Tuesday, August 05, 2008

One of World’s Rarest Fungi Discovered in Japan

Chorioactis geaster found in Nara, Japan --

One of the world’s rarest fungi, an exotic star-shaped mushroom known to exist at only three locations on Earth, has been discovered in the mountains of Nara prefecture.

The Devil’s Cigar (a.k.a. “Texas Star”) — known to botanists as Chorioactis geaster — had been observed only in central Texas and at two remote locations in Japan prior to the recent discovery in Nara. The peculiar fungus is described as a dark brown cigar-shaped capsule that transforms into a tan-colored star when it splits open to release its spores. It is also one of only a few known fungi that produce an audible hiss when releasing spores.

First reported in 1893 in Austin, Texas, the curious mushroom appears in a limited area of central Texas each year, and until now, the rare sightings in Japan have occurred in forests in Miyazaki and Kochi prefectures. The fungus is included on the red list of threatened plants published by Japan’s Environment Ministry.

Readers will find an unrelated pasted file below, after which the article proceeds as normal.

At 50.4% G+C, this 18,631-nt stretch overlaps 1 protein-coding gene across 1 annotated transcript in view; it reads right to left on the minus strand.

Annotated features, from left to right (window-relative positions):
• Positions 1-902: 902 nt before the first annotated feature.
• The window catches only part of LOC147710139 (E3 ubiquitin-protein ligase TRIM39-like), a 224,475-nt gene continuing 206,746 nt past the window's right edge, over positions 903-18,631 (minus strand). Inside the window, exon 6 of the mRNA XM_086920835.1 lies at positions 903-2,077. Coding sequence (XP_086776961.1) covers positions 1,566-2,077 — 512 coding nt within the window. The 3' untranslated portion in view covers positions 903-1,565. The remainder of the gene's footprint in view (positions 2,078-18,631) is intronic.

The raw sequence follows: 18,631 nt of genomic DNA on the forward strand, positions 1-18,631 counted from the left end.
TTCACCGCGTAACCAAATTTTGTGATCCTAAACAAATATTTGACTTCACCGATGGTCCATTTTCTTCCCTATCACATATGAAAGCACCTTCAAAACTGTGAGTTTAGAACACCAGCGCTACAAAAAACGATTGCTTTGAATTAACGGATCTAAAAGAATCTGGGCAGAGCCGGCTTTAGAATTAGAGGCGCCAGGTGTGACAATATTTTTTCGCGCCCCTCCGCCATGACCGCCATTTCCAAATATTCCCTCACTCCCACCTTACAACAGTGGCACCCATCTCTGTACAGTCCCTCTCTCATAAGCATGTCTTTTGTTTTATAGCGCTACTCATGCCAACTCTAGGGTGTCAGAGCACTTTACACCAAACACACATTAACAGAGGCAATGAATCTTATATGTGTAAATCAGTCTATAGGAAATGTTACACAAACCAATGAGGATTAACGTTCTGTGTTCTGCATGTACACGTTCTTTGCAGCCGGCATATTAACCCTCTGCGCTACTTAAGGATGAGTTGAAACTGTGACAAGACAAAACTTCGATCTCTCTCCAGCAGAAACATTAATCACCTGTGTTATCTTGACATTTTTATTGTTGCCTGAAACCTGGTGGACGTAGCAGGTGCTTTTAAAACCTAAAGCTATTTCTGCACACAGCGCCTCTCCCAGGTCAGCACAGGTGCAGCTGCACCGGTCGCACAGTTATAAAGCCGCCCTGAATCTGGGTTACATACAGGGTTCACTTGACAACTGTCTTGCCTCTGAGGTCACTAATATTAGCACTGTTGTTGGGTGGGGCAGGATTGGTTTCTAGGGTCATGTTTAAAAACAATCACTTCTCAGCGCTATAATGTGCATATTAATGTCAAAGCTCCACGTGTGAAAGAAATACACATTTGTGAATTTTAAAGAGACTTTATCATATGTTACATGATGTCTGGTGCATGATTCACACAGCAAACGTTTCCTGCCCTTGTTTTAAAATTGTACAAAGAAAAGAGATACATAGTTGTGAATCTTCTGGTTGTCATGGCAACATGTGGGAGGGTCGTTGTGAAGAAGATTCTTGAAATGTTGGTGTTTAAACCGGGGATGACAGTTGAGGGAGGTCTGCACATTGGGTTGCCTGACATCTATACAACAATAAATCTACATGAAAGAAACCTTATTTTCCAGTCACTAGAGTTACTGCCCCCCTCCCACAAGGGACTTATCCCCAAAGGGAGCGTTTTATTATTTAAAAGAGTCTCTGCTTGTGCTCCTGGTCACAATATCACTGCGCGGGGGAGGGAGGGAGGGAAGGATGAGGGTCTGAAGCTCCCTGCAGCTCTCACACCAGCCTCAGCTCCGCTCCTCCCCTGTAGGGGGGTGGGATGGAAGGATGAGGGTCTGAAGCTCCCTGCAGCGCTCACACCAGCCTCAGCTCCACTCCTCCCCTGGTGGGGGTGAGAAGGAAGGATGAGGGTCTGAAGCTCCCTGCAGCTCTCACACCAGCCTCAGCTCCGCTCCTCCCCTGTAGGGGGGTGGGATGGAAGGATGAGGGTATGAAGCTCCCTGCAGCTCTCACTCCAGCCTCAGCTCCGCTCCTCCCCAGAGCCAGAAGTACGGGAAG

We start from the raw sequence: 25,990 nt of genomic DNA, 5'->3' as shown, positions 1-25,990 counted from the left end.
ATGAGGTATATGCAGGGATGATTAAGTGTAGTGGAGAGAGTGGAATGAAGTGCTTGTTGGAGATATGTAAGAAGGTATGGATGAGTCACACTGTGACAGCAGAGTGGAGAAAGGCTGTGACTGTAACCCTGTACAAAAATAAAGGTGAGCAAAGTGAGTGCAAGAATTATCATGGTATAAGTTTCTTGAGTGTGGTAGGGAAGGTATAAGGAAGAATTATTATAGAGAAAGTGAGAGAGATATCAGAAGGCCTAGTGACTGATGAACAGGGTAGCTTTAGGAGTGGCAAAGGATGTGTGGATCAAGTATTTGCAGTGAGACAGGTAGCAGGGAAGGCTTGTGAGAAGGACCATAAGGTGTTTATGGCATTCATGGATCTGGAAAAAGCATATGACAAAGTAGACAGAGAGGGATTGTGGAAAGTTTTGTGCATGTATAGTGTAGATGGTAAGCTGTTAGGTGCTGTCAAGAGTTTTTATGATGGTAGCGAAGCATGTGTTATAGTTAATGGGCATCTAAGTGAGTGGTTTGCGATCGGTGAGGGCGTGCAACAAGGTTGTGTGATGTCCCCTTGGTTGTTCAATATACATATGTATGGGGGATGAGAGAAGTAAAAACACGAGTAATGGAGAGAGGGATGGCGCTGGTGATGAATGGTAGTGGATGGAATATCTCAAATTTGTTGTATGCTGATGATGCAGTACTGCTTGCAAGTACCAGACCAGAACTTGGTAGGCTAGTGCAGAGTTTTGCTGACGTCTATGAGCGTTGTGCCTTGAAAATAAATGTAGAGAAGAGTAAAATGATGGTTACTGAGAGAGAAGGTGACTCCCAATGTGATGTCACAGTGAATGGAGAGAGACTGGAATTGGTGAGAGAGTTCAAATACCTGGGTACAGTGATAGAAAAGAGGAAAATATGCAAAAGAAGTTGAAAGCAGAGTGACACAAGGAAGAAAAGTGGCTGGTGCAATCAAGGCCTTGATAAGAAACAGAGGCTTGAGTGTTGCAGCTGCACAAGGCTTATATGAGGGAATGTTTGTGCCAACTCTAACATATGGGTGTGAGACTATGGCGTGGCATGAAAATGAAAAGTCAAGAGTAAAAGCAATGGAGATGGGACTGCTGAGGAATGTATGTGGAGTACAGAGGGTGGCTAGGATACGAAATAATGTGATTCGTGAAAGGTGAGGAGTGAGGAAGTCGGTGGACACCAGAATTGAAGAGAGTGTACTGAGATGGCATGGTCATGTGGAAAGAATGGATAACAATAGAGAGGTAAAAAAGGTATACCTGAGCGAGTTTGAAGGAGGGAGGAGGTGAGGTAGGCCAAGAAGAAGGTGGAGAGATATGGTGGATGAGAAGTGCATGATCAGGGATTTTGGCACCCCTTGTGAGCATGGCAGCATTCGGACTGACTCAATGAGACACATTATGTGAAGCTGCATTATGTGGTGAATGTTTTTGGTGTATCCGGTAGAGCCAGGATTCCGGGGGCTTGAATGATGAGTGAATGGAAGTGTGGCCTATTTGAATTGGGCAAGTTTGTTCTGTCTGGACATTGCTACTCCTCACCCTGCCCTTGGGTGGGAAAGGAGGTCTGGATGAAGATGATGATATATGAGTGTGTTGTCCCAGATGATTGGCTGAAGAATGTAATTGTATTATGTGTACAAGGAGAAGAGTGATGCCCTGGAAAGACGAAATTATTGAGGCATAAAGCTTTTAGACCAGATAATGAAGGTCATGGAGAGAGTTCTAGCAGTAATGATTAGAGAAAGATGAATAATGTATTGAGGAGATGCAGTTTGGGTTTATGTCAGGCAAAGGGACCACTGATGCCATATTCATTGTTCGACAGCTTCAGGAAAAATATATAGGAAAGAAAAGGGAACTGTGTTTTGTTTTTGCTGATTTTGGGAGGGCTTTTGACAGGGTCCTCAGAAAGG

The recent Nara discovery was made by Masakuni Kimura, curator of a natural history museum in the town of Kawakami (Nara prefecture). Kimura first encountered Devil’s Cigars in October 2006 while surveying a forest near Kawakami, where he found 12 of them growing from a dead oak tree next to a mountain stream at an elevation of 470 meters (about 1,550 ft). Nearly a year later, in September 2007, he discovered four more of the mushrooms when he returned to the site with Shuichi Kurogi, curator of the Miyazaki Prefectural Museum of Nature and History. Their findings were presented at a recent meeting of the Mycological Society of Japan.

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